Crédit Agricole expects 'massive' mortgage renegotiation levels to stabilize

Crédit Agricole SA, France's biggest retail banking group, is expecting the rate of mortgage renegotiations to stabilize in France as market rates remain stable or rise over the coming months, bank executives said Feb. 15.

French borrowers have been renegotiating mortgages on a large scale to take advantage of low interest rates as the ECB maintains a loose monetary policy to encourage investment and thus boost economic growth.

The low interest rate environment has been eating into banks' margins and earnings. For example, Crédit Agricole reported fourth-quarter 2016 net income group share of €291 million, down from €882 million in the year-ago period, attributable in part to a €491 million goodwill impairment charge on Crédit Lyonnais SA, or LCL, resulting from low interest rates and "massive" renegotiations of home loans that depressed the unit's value.

"This is a one-off negative impact that hides all the positive impact of new flows of new loans based on new liabilities," CEO Philippe Brassac told an analysts' call following the bank's 2016 earnings publication. "It is not an easy situation for all retail banks in France or in Europe, but it is absolutely not a dangerous situation."

LCL borrowers renegotiated a total of €11.9 billion of mortgages in 2016, including €5.2 billion in the last quarter of the year and €4.4 billion in the third quarter. Renegotiations had totaled just €4.0 billion in the three prior quarters.

However, CFO Jérôme Grivet said he expected the trend to stabilize because the 10-year swap rate is starting to rise and consumer rates on loans at the end of 2016 had risen slightly to 1.38% from 1.3% previously.

French 10-year government bonds, already at low levels, fell sharply in the summer of 2016 in the wake of the Brexit vote and hovered around 0.1%, according to data from S&P Capital IQ, an offering of S&P Global Market Intelligence. But they have been rising steadily since the end of 2016 and stood at 1.06% on Feb. 14, compared to 0.68% as of Dec. 30.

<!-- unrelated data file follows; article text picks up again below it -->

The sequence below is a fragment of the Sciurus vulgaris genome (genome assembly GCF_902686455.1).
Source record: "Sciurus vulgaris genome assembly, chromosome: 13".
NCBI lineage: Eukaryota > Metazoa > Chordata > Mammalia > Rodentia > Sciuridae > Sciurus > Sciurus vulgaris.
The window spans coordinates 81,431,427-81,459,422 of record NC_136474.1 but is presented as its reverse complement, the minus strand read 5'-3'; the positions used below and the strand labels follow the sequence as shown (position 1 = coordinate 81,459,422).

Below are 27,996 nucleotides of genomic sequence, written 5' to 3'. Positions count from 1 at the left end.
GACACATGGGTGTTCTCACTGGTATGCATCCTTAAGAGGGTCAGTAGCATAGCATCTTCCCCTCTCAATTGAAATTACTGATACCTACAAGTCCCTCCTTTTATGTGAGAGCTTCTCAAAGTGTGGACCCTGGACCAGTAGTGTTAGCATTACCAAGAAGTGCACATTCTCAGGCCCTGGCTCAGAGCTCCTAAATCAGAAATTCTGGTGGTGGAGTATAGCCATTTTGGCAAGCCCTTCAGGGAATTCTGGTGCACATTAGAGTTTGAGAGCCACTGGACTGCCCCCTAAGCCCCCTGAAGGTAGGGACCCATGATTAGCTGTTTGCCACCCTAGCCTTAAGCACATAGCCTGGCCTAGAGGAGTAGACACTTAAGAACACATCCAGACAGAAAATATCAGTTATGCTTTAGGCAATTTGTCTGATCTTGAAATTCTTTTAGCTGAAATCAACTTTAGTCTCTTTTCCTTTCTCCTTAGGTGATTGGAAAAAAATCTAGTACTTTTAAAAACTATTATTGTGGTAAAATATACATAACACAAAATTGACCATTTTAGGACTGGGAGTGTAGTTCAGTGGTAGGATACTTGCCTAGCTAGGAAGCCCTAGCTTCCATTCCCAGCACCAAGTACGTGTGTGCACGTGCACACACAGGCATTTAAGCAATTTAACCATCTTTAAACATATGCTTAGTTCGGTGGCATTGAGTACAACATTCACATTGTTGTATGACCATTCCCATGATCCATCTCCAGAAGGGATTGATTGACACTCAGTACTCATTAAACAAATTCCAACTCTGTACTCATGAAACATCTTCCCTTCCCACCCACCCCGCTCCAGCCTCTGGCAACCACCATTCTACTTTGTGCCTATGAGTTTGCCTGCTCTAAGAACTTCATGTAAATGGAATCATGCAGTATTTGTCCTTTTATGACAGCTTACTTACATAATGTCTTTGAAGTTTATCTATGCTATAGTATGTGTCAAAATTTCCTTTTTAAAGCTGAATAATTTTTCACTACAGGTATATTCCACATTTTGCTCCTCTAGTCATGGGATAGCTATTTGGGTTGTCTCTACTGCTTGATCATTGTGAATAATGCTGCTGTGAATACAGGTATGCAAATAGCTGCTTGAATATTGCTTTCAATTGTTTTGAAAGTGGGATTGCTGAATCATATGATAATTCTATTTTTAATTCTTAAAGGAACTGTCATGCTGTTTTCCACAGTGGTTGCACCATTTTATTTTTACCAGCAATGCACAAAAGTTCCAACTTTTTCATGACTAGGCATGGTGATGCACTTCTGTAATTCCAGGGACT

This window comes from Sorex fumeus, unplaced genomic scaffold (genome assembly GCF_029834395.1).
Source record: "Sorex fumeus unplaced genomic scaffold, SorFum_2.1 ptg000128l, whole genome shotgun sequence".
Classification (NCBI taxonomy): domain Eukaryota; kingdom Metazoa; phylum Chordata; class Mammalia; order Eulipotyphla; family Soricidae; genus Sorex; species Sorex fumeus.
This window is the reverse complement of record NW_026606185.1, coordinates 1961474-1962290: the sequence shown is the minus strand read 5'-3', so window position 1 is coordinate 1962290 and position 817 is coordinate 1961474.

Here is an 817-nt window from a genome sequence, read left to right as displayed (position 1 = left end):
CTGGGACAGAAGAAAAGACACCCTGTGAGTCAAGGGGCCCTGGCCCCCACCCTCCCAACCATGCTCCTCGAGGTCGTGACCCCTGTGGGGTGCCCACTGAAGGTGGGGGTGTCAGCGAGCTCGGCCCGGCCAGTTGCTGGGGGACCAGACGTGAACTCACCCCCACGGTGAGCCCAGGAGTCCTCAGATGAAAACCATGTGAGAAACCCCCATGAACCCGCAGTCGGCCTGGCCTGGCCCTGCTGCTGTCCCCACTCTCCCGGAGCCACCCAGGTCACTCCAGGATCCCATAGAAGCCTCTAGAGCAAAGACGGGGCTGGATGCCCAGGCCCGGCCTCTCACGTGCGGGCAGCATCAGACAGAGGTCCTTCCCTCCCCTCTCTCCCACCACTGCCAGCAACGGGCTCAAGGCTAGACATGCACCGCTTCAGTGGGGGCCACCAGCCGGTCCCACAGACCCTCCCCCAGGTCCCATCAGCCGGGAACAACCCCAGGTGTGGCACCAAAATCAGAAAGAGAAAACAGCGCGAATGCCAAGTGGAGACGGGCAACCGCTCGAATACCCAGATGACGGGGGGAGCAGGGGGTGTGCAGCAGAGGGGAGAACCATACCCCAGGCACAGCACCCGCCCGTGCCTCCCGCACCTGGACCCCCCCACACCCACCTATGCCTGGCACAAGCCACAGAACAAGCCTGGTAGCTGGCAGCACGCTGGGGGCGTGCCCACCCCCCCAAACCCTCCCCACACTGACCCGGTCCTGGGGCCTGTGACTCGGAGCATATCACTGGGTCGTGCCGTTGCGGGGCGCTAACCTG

"If the level of interest rates, markets rates, continue to stabilize or to grow a little bit, we are going to see hopefully ... a continued increase in the level of customer rates, and this is going to significantly slow down the wave of renegotiation," Grivet told analysts. However, he did acknowledge that it was very difficult to predict what direction rates might take.

Brassac said mortgage lending was key to the bank's retail strategy, noting that it allowed the bank to cross-sell a number of different products, including mortgage insurance. In addition, higher levels of customers taking advantage of low interest rates to borrow at the moment could produce greater revenue streams in the future, he said.

"We are in a good situation in terms of competition with our peers," he said.

Fourth-quarter revenue rose year over year to €4.58 billion from €4.29 billion. Gross operating income increased to €1.60 billion from €1.38 billion a year earlier.

For full year 2016, the bank recorded net income of €3.54 billion, up from €3.52 billion in 2015. The result included a €327 million gain on the sale of Visa Europe shares as well as a €1.25 billion charge for nonrecurring impacts as the bank has sought to simplify its ownership structure.

Unlisted parent entity Crédit Agricole Group reported fourth-quarter 2016 net income of €671 million, down from the year-ago €1.56 billion. For the full year, net income group share declined to €4.83 billion from €6.04 billion in 2015.